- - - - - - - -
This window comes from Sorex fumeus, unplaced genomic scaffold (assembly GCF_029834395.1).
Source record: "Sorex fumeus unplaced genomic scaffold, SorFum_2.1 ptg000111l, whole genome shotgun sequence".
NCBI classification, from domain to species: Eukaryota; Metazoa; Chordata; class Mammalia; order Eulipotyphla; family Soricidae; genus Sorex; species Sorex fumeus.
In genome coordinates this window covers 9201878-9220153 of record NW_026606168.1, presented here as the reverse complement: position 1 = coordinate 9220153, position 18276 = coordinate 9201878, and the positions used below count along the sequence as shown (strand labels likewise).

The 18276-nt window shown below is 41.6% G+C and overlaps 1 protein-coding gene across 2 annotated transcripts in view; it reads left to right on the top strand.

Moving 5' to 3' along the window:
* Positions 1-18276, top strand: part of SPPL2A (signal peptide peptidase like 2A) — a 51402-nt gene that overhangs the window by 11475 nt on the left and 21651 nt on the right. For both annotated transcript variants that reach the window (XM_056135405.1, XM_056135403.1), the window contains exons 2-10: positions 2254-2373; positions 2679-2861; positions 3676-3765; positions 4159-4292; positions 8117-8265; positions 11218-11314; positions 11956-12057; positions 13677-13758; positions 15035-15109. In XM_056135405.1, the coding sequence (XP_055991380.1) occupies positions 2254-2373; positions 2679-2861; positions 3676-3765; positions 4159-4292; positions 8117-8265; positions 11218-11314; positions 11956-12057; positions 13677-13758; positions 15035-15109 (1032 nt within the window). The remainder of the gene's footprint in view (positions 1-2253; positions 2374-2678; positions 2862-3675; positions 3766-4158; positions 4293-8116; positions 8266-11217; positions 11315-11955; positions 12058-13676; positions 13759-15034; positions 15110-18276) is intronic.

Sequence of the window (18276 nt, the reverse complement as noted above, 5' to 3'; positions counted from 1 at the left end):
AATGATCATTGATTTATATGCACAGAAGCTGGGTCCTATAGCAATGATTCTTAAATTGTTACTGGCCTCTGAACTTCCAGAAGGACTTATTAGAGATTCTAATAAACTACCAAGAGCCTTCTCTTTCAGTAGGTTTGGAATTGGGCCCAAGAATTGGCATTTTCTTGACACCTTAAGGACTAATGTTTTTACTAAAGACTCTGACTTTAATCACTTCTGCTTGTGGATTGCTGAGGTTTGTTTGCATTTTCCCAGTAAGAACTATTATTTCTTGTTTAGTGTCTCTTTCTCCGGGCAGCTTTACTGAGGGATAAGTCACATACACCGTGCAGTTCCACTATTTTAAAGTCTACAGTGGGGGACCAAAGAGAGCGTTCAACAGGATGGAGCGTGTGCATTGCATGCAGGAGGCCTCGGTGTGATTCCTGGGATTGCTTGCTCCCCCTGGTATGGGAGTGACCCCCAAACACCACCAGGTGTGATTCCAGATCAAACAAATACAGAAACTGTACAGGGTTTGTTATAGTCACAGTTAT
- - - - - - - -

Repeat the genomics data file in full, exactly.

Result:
This window comes from Sorex fumeus, unplaced genomic scaffold (assembly GCF_029834395.1).
Source record: "Sorex fumeus unplaced genomic scaffold, SorFum_2.1 ptg000111l, whole genome shotgun sequence".
NCBI classification, from domain to species: Eukaryota; Metazoa; Chordata; class Mammalia; order Eulipotyphla; family Soricidae; genus Sorex; species Sorex fumeus.
In genome coordinates this window covers 9201878-9220153 of record NW_026606168.1, presented here as the reverse complement: position 1 = coordinate 9220153, position 18276 = coordinate 9201878, and the positions used below count along the sequence as shown (strand labels likewise).

The 18276-nt window shown below is 41.6% G+C and overlaps 1 protein-coding gene across 2 annotated transcripts in view; it reads left to right on the top strand.

Moving 5' to 3' along the window:
* Positions 1-18276, top strand: part of SPPL2A (signal peptide peptidase like 2A) — a 51402-nt gene that overhangs the window by 11475 nt on the left and 21651 nt on the right. For both annotated transcript variants that reach the window (XM_056135405.1, XM_056135403.1), the window contains exons 2-10: positions 2254-2373; positions 2679-2861; positions 3676-3765; positions 4159-4292; positions 8117-8265; positions 11218-11314; positions 11956-12057; positions 13677-13758; positions 15035-15109. In XM_056135405.1, the coding sequence (XP_055991380.1) occupies positions 2254-2373; positions 2679-2861; positions 3676-3765; positions 4159-4292; positions 8117-8265; positions 11218-11314; positions 11956-12057; positions 13677-13758; positions 15035-15109 (1032 nt within the window). The remainder of the gene's footprint in view (positions 1-2253; positions 2374-2678; positions 2862-3675; positions 3766-4158; positions 4293-8116; positions 8266-11217; positions 11315-11955; positions 12058-13676; positions 13759-15034; positions 15110-18276) is intronic.

Sequence of the window (18276 nt, the reverse complement as noted above, 5' to 3'; positions counted from 1 at the left end):
AATGATCATTGATTTATATGCACAGAAGCTGGGTCCTATAGCAATGATTCTTAAATTGTTACTGGCCTCTGAACTTCCAGAAGGACTTATTAGAGATTCTAATAAACTACCAAGAGCCTTCTCTTTCAGTAGGTTTGGAATTGGGCCCAAGAATTGGCATTTTCTTGACACCTTAAGGACTAATGTTTTTACTAAAGACTCTGACTTTAATCACTTCTGCTTGTGGATTGCTGAGGTTTGTTTGCATTTTCCCAGTAAGAACTATTATTTCTTGTTTAGTGTCTCTTTCTCCGGGCAGCTTTACTGAGGGATAAGTCACATACACCGTGCAGTTCCACTATTTTAAAGTCTACAGTGGGGGACCAAAGAGAGCGTTCAACAGGATGGAGCGTGTGCATTGCATGCAGGAGGCCTCGGTGTGATTCCTGGGATTGCTTGCTCCCCCTGGTATGGGAGTGACCCCCAAACACCACCAGGTGTGATTCCAGATCAAACAAATACAGAAACTGTACAGGGTTTGTTATAGTCACAGTTAT